Tax-Free Living: Belize’s New Retiree Law Is One of The Best Programs Offered
Reprinted from International Living
Recently, Belize's new "retiree" legislation became law - offering what is arguably the most attractive incentive programs anywhere for foreign retirees. If you’re looking for tax-free living, put Belize at the top of your list. The law aims to “encourage and promote the inflow of foreign capital into Belize by offering certain tax exemptions and incentives to Qualified Retired Persons...”
It’s a win-win situation for you and for the Belize government. Similar to Costa Rica’s now-defunct pensionado program, the new Belize law targets North American and UK nationals who would spend part or all of the year in Belize, maintain a residence there, and bring their hard-earned dollars to spend in the local economy.
Unlike other immigration programs, this one falls squarely under the authority of the Ministry of Tourism, which is working in conjunction with the Belize Tourist Board to make the program simple and user-friendly.
Duty-Free Imports and No Local Taxes
To entice you to come to Belize, the law allows you as a "Qualified Retired Person" to import your car and personal and household effects duty-free. (Thereafter, you may import another vehicle duty-free into Belize every five years, as long as your previous vehicle is sold, re-exported, or disposed of in an approved manner.)
The program will also allow you to import light aircraft, boats, and other modes of transportation without duty, according to Anthony Mahler, senior product development officer with the Belize Tourist Board, the quasi-governmental agency administering the program. As for household effects, there are no specifications or limitations as to what constitutes such personal property. Only in cases of abuse, such as when an individual tries to import six refrigerators or 10 air conditioners, would the exempt status be denied, according to Mahler.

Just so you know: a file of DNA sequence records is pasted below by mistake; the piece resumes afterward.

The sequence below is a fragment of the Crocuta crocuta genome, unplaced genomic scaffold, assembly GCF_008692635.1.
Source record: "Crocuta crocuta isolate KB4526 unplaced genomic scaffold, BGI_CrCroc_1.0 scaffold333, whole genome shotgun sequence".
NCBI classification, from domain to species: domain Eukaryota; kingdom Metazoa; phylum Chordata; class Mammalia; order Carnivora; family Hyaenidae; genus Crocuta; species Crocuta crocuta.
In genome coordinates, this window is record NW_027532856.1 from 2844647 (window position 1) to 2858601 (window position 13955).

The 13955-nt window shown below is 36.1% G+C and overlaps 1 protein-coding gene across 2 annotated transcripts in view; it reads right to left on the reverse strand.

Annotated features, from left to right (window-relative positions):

The new law also exempts completely the Qualified Retired Person (QRP) from the Income and Business Tax Act and from “the payment of all taxes and levies on all income or receipts that accrue to him from a source outside of Belize...whether such income is earned or passive income and whether or not such income is remitted to him in Belize.” Essentially, that means that you’ll be accorded the same tax-free status granted to International Business Companies (IBCs) and trusts.
Base Your Business Here ... Tax-Free
While you cannot be gainfully employed under the new law, some room has been left for ORPs to start or operate existing businesses under this status. Much like an offshore entity, an ORP cannot do business in the local economy with Belize nationals on a tax-free basis. But you could direct foreign business activities and operations from within Belize and still maintain your tax-free status.
Given the evolution in the world economy toward e-commerce, “virtual” businesses, and the use of the Internet, it is conceivable that almost any business could operate as a Belizean IBC. And now any qualifying individual can live and work on a tax-free basis in Belize. So it is fair to say that the law is not only for retired people but also for any other qualified individual wishing to lead a “tax-free” life.
If you’re an QRP interested in simply managing your own financial affairs, the law is ideal - because neither active nor passive income is subject to taxation under this law. If your assets and ongoing business activities are placed under a proper trust/corporate structure, it may also be possible to eliminate or greatly reduce your U.S. taxes when you live the requisite number of days outside of the United States. (See my article next month on U.S. taxation of Americans living abroad.)
The number of days spent outside the United States and the number of days spent inside Belize are not related, so Belizean QRP status may also be of interest to perpetual travelers and others who spend the year in several locations and who may only infrequently visit Belize.
We'll discuss the other benefits of Belize’s New Retiree Law in part two of this article on Thursday.
Copyright 2002 Nagel & Associates, LLC